The Dark Side of Land Registration

James P Brown, Mark Pawlowski

Research output: Contribution to journalArticle

Abstract

ransmission of possessory titles Apart from highlighting the principle that possession is good against all but the true the true owner, the well-known case of Asher v Whit/ock (1865) LR 1 QB 1 demonstrates that a possessory title is capable of transmission on death either by will oron an intestacy. [...]because adverse possession gives all the rights and powers of ownership, the possessor acquires, to all intents and purposes, a legal estate in fee simple absolute in possession subject only to the true owner's paramount right to recover the land until such time astheirtitle is extinguished by limitation. [...]this has been recognised recently in the Law Commission's consultation paper, Updating the Land Registration Act 2002 (2016), where it is stated that there may be little incentive for an adverse possessor to register a... title [because] doing so may draw attention to his or herclaim to the land and, therefore, prompt the registered proprietor to commence proceedings to bring the adverse possession to an end." According to the Land Registry, this second ground is rarely successfully used in practice.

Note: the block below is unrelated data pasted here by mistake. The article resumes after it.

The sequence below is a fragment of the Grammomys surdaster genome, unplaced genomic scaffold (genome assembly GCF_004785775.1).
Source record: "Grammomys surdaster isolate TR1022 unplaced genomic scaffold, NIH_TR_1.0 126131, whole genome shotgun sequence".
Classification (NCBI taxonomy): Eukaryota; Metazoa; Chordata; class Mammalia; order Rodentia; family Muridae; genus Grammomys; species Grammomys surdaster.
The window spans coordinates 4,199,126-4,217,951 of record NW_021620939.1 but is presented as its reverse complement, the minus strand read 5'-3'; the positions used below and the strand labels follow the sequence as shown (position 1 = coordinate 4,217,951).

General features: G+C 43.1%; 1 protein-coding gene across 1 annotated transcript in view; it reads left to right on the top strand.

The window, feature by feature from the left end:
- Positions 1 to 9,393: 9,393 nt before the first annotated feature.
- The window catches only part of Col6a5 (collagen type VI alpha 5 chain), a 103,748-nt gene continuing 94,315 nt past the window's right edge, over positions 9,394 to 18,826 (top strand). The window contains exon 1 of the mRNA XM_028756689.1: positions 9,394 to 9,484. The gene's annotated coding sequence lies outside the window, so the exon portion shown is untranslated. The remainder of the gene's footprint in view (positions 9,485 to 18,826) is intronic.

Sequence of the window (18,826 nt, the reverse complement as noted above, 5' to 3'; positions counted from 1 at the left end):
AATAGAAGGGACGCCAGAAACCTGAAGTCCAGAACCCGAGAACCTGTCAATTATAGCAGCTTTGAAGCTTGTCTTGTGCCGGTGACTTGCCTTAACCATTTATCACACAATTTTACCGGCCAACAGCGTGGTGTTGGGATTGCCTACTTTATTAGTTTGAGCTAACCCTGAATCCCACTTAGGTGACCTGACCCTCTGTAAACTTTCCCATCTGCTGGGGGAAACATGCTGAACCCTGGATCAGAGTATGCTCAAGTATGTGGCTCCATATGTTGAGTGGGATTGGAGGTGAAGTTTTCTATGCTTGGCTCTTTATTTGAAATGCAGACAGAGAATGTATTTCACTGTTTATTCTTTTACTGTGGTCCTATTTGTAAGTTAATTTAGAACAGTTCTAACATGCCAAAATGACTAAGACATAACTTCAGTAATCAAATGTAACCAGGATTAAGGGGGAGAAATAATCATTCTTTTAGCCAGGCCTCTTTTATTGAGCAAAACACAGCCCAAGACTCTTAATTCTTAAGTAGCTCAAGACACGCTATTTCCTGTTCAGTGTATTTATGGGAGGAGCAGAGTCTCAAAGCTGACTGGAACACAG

Original languageEnglish
Pages (from-to)62-63
JournalEstates Gazette
VolumeJune
Publication statusPublished - 2 Jun 2018

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    Brown, J. P., & Pawlowski, M. (2018). The Dark Side of Land Registration. Estates Gazette, June, 62-63.